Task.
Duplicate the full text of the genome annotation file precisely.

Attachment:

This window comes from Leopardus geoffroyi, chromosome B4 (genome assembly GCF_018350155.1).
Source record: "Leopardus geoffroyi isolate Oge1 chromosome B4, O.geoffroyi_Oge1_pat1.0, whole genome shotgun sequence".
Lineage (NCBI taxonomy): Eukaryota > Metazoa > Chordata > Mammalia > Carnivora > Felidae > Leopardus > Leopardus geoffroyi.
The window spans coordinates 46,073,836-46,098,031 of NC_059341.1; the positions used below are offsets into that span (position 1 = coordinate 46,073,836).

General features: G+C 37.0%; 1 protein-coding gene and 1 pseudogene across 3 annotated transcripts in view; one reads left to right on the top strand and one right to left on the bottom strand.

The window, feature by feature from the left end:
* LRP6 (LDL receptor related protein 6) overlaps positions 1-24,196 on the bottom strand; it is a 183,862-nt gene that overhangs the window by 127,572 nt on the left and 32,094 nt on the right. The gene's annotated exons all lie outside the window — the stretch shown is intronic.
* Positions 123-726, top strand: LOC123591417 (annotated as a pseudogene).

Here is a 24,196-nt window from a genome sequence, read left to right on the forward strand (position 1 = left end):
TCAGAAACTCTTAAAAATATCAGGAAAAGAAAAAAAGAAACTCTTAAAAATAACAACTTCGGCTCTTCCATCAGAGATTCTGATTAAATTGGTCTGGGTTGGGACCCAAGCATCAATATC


This window comes from Leopardus geoffroyi, chromosome B4 (genome assembly GCF_018350155.1).
Source record: "Leopardus geoffroyi isolate Oge1 chromosome B4, O.geoffroyi_Oge1_pat1.0, whole genome shotgun sequence".
Lineage (NCBI taxonomy): Eukaryota > Metazoa > Chordata > Mammalia > Carnivora > Felidae > Leopardus > Leopardus geoffroyi.
The window spans coordinates 46,073,836-46,098,031 of NC_059341.1; the positions used below are offsets into that span (position 1 = coordinate 46,073,836).

General features: G+C 37.0%; 1 protein-coding gene and 1 pseudogene across 3 annotated transcripts in view; one reads left to right on the top strand and one right to left on the bottom strand.

The window, feature by feature from the left end:
* LRP6 (LDL receptor related protein 6) overlaps positions 1-24,196 on the bottom strand; it is a 183,862-nt gene that overhangs the window by 127,572 nt on the left and 32,094 nt on the right. The gene's annotated exons all lie outside the window — the stretch shown is intronic.
* Positions 123-726, top strand: LOC123591417 (annotated as a pseudogene).

Here is a 24,196-nt window from a genome sequence, read left to right on the forward strand (position 1 = left end):
TCAGAAACTCTTAAAAATATCAGGAAAAGAAAAAAAGAAACTCTTAAAAATAACAACTTCGGCTCTTCCATCAGAGATTCTGATTAAATTGGTCTGGGTTGGGACCCAAGCATCAATATC